Solar power finds a home on everything

Solar power is becoming more cost-effective and easier on the eyes.

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Solar power finds a home on everything

The Future. Solar power is becoming more cost-effective and easier on the eyes, as many firms develop innovative ways to put panels and cells into almost everything. With solar power being one of the easiest ways to collect energy on a macro and micro scale, prepare for the latest trends in fashion, architecture, and even home furniture to revolve around the ability to harness the power of the sun.

Wear solar
“solar movement” is heating up. Here are some of the coolest innovations happening in the space:

  • Tesla’s solar shingles are an example of Building Integrated Photovoltaics, which is turning buildings themselves into solar panels.
  • Architecture company Tentech is developing a fabric that has thin solar panels woven into it so that it can be used as a building material.
  • Solar Visuals helped a team develop translucent solar cells that are integrated into colored glass, which will soon be on display at The Netherlands Pavilion at the upcoming Dubai Expo.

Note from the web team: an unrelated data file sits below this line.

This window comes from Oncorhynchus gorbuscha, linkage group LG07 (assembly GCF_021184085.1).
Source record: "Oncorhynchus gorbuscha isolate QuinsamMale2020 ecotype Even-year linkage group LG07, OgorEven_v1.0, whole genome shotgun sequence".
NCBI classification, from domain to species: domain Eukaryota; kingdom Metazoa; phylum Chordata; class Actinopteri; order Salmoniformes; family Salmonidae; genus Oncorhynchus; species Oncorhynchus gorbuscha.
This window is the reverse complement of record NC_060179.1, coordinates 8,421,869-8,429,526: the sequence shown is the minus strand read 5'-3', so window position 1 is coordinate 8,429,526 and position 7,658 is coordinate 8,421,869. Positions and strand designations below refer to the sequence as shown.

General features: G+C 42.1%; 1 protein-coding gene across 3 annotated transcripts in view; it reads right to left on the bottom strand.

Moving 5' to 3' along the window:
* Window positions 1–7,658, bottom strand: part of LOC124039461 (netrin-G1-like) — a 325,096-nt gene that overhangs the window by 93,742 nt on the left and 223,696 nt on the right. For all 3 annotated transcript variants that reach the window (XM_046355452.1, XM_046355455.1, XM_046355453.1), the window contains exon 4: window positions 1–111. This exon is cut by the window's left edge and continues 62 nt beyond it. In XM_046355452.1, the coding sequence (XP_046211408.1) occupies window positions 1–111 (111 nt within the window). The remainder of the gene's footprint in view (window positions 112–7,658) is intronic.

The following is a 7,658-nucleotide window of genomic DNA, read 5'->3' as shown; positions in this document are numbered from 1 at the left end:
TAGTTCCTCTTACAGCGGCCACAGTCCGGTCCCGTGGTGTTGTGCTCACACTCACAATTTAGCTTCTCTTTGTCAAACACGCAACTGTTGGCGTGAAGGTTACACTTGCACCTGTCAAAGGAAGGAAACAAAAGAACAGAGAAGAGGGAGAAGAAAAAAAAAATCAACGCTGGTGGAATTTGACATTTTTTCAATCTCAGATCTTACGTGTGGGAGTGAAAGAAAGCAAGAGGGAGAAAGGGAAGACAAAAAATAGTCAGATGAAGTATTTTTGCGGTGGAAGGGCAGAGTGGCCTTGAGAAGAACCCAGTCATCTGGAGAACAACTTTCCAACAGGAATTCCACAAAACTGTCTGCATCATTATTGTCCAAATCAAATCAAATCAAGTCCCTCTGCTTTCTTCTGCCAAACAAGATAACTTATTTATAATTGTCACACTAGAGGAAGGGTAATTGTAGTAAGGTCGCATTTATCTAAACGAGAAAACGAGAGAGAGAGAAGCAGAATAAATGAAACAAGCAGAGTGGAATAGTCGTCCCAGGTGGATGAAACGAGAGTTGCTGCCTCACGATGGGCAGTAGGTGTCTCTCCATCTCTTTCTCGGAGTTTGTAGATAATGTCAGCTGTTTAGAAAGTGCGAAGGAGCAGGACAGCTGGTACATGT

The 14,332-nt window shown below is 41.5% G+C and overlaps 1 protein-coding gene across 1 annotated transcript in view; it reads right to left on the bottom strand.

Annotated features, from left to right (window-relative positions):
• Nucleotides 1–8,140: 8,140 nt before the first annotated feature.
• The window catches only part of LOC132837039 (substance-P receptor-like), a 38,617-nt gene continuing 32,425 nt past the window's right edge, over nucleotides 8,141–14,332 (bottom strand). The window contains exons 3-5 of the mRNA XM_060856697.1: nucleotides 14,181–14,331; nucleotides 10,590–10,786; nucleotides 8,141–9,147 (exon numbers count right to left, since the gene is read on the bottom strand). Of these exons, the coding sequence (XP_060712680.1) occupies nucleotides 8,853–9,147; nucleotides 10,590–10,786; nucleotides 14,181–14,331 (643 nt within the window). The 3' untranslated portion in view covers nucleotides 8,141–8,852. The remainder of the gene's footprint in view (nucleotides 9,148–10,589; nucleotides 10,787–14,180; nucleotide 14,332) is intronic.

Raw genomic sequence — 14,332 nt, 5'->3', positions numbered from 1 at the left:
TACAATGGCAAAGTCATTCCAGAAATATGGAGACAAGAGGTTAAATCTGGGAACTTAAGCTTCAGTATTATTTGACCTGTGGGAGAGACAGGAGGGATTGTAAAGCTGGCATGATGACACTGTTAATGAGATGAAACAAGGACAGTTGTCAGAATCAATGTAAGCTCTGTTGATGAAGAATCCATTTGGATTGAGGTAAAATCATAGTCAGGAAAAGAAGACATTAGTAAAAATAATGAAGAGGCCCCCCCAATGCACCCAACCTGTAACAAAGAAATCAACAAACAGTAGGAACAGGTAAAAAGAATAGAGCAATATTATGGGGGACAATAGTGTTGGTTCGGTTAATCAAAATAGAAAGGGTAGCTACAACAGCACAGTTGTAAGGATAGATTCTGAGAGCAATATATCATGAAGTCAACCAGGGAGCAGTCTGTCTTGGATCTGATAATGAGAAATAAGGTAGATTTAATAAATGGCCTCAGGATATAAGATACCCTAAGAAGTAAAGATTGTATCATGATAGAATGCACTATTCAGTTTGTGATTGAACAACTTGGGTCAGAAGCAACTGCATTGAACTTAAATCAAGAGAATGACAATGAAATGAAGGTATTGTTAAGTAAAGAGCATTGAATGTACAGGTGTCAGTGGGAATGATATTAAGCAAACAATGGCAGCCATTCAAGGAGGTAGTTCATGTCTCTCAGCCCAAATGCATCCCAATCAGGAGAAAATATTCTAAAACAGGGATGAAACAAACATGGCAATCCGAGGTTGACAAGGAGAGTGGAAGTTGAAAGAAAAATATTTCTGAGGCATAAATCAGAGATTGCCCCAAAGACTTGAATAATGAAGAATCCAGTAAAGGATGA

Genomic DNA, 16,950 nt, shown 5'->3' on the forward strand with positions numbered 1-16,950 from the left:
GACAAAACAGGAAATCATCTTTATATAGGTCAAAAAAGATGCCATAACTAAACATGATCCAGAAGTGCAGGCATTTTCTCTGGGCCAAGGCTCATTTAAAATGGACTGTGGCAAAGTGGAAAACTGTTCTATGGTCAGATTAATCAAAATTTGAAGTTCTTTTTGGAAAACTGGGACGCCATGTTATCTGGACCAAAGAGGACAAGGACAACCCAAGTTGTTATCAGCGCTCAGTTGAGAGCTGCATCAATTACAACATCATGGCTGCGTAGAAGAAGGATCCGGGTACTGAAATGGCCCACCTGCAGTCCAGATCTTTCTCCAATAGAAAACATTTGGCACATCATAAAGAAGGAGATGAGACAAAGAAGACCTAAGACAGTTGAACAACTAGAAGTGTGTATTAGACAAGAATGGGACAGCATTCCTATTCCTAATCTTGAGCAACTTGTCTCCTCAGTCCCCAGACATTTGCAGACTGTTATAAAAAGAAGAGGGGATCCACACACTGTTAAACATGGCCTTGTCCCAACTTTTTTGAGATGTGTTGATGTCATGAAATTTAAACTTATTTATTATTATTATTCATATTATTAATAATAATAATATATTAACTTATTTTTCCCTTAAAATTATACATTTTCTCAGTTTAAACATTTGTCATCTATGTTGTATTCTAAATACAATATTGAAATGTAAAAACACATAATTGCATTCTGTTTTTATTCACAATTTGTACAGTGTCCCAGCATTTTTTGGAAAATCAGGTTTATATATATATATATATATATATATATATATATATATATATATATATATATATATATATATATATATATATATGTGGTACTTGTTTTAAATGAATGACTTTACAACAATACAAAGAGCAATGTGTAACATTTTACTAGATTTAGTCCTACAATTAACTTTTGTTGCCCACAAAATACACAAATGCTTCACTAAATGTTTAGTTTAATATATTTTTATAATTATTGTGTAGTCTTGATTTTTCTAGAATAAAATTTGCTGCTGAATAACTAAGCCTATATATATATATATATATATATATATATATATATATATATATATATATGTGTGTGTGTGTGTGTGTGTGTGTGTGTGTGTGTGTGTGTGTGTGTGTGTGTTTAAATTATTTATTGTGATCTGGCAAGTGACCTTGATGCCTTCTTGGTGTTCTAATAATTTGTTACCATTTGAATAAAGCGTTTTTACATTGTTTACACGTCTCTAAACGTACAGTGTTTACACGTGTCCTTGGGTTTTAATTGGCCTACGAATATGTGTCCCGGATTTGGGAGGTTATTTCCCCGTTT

• Sistine Solar creates solar panel graphic overlays to match any roofing material, such as terra cotta. Its products are already available in nine states.

And workshop between studios from the Netherlands and Mozambique led to the creation of a material called “solar palha” or “solar palm tree.” The material can be used to create items, like handbags or lampshades, with built-in solar cells that can charge a phone.

Financial power
These developments, to beautify solar power, are a welcome boon to an industry that is also becoming more cost-effective.

  • Solar panel demand has increased 40% in the past ten years, while installation costs dropped 70%.
  • With subsidies from its infrastructure bill, the White House hopes to get solar to account for half of U.S. energy consumption by 2050. (It only accounts for 4% as of 2020.)

Garrett Nilsen, the director of the Department of Energy’s Solar Energy Technologies Office, says the “friction” for solar adoption came from the cost of the technology for a while, but, “Now that we’re at a lower cost level, maybe the friction comes from elsewhere, such as how does something look?”

David Vendrell

Born and raised a stone’s-throw away from the Everglades, David left the Florida swamp for the California desert. Over-caffeinated, he stares at his computer too long either writing the TFP newsletter or screenplays. He is repped by Anonymous Content.


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